The way has been cleared for Oracle to proceed with its 15-month-old hostile takeover bid for PeopleSoft, with the judge presiding over the case rejecting the US Department of Justice's effort to block the $US7.7 billion offer on antitrust grounds.
In a 164-page ruling issued late Thursday, Chief Judge Vaughan Walker of the US District Court in San Francisco wrote that the DoJ's attorneys had failed to prove that a merger of Oracle and PeopleSoft "is likely substantially to lessen competition" in the business applications market.
Oracle immediately requested a meeting with PeopleSoft's board of directors and called on PeopleSoft to lift the various poison-pill mechanisms it has put in place to fend off the bid. In a statement, Oracle declared that Judge Walker's decision "removes a significant roadblock to the acquisition."
However, the judge stayed his ruling for 10 days to give the DoJ a chance to file an appeal, and the agency said it's considering doing so.
"We are disappointed in the court's decision," R. Hewitt Pate, assistant attorney general in charge of the DoJ's antitrust division, said in a statement. "We believe the facts and evidence in this case support our position that Oracle's proposed acquisition of PeopleSoft would result in a substantial lessening of competition in the markets for high-function human resources management and financial management systems software."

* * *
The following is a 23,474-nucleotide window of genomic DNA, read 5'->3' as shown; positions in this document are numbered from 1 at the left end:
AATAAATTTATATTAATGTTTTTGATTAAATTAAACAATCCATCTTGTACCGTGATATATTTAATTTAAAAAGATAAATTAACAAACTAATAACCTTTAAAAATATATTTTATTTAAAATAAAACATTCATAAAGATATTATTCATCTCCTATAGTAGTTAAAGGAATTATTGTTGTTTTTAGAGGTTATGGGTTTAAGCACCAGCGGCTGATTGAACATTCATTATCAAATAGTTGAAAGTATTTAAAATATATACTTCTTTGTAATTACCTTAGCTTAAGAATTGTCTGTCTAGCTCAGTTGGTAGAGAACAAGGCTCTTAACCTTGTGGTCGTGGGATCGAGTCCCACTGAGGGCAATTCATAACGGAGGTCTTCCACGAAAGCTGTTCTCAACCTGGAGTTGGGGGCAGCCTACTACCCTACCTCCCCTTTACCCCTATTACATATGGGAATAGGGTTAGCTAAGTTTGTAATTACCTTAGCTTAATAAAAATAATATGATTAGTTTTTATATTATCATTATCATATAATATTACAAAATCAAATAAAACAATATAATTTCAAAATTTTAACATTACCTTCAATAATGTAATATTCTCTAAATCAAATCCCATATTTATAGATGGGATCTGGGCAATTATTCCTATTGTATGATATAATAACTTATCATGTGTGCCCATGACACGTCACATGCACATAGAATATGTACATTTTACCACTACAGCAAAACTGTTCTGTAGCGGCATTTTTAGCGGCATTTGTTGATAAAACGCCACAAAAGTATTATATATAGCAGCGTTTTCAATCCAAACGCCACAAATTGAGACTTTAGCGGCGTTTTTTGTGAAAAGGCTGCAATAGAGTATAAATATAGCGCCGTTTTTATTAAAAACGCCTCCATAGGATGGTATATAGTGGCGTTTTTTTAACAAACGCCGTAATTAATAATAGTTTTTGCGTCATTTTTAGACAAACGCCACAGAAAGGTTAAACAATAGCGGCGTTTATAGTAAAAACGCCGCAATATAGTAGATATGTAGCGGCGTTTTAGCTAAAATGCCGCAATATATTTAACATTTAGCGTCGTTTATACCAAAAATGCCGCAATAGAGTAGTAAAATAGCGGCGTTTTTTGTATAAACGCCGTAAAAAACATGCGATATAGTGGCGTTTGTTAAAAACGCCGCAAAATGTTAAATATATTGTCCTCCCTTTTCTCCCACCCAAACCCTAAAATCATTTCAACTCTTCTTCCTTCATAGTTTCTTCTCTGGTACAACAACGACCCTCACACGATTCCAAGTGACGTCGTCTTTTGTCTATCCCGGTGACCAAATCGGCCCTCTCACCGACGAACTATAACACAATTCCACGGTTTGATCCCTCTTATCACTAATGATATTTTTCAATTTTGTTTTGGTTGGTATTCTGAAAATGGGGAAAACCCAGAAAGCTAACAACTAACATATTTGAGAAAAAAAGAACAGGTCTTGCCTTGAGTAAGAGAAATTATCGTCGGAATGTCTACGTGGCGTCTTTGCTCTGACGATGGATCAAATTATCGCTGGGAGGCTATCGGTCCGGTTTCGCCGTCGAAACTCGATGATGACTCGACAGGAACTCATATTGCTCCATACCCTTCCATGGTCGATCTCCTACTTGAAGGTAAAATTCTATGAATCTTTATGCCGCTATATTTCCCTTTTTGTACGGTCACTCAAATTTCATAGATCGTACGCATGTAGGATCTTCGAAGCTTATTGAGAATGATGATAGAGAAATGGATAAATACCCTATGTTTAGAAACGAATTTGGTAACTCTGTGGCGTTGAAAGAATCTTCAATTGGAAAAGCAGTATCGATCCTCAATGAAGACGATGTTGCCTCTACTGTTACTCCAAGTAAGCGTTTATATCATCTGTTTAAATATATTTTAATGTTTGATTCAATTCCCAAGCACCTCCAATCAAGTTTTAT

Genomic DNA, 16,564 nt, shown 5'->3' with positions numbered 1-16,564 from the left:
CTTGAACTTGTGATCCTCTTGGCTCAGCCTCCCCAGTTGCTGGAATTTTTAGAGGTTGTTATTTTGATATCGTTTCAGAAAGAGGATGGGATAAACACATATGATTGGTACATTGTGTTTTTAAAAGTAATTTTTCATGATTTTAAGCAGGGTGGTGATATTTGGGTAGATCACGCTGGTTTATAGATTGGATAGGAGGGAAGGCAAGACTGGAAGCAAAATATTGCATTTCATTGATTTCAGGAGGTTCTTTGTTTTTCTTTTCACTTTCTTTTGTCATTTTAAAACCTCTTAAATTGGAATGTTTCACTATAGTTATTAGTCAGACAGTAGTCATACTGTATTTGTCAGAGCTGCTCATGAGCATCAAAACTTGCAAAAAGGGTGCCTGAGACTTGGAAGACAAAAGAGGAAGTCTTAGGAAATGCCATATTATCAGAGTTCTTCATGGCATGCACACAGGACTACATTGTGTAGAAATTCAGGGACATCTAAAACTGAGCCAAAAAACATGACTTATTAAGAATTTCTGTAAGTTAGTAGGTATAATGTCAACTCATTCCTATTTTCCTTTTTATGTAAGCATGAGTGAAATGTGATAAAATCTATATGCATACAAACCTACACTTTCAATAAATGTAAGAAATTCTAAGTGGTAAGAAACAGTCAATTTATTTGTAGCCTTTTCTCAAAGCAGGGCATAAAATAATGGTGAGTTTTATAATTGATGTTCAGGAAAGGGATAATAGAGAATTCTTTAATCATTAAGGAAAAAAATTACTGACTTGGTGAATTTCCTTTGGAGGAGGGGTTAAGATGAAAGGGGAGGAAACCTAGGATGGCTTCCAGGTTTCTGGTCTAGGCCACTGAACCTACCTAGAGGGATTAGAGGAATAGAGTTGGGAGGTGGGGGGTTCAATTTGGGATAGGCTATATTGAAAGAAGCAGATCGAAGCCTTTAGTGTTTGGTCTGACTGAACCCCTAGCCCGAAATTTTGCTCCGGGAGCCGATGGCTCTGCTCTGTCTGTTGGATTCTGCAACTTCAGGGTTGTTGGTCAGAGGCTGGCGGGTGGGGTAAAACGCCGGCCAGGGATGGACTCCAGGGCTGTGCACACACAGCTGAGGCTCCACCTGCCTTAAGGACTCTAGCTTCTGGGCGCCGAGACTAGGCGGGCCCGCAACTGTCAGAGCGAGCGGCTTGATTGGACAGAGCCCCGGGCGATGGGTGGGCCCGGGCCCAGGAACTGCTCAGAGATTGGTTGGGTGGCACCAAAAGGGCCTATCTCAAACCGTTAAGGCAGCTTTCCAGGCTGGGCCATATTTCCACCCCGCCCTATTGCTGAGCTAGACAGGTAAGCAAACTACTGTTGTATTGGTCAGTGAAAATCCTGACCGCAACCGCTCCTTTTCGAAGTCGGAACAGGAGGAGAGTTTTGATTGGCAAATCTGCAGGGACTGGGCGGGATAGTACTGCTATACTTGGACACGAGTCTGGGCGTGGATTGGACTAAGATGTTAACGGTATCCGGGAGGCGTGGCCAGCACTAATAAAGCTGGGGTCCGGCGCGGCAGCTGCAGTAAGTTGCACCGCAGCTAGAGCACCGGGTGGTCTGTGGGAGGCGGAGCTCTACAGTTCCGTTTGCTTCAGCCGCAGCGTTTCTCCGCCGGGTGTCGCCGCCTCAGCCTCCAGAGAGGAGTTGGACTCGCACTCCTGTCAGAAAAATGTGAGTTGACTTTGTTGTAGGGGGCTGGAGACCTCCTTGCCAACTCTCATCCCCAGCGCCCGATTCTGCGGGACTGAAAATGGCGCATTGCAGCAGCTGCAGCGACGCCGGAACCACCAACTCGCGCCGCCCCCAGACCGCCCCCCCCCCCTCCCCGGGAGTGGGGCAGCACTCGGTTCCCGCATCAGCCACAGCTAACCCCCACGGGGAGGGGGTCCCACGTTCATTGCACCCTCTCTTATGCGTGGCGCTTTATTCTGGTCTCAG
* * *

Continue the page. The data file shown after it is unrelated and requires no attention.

Oracle still faces an ongoing antitrust review by the European Commission. It also needs to overturn PeopleSoft's anti-takeover provisions, which it's challenging in a lawsuit. The trial in that case is scheduled to start September 27.
The two rivals are also engaged in a legal battle in California's Alameda County Superior Court, where PeopleSoft has charged Oracle with unfair business practices. Oracle countered with a complaint claiming that PeopleSoft illegally refused to evaluate its bid and improperly created a "customer assurance program" to make an acquisition more costly for Oracle. That case is scheduled to go to trial in November.
PeopleSoft said its board would review Judge Walker's ruling and its implications, but the company wouldn't disclose when the board's next meeting is scheduled to take place.
Mitch Myers, vice president of operations at FW Murphy, a PeopleSoft user in Oklahoma, said he's waiting to see more detailed responses from the DoJ and PeopleSoft before making any judgments about the ruling's potential impact on the takeover battle.
PeopleSoft won't necessarily throw in the towel yet, said Paul Hamerman, an analyst at Forrester Research "I wouldn't underestimate PeopleSoft's resolve to keep this from happening," he said. But he added that PeopleSoft, which blamed its weak second quarter sales on the public relations fallout from the trial between Oracle and the DoJ, now likely will find it even harder to close deals.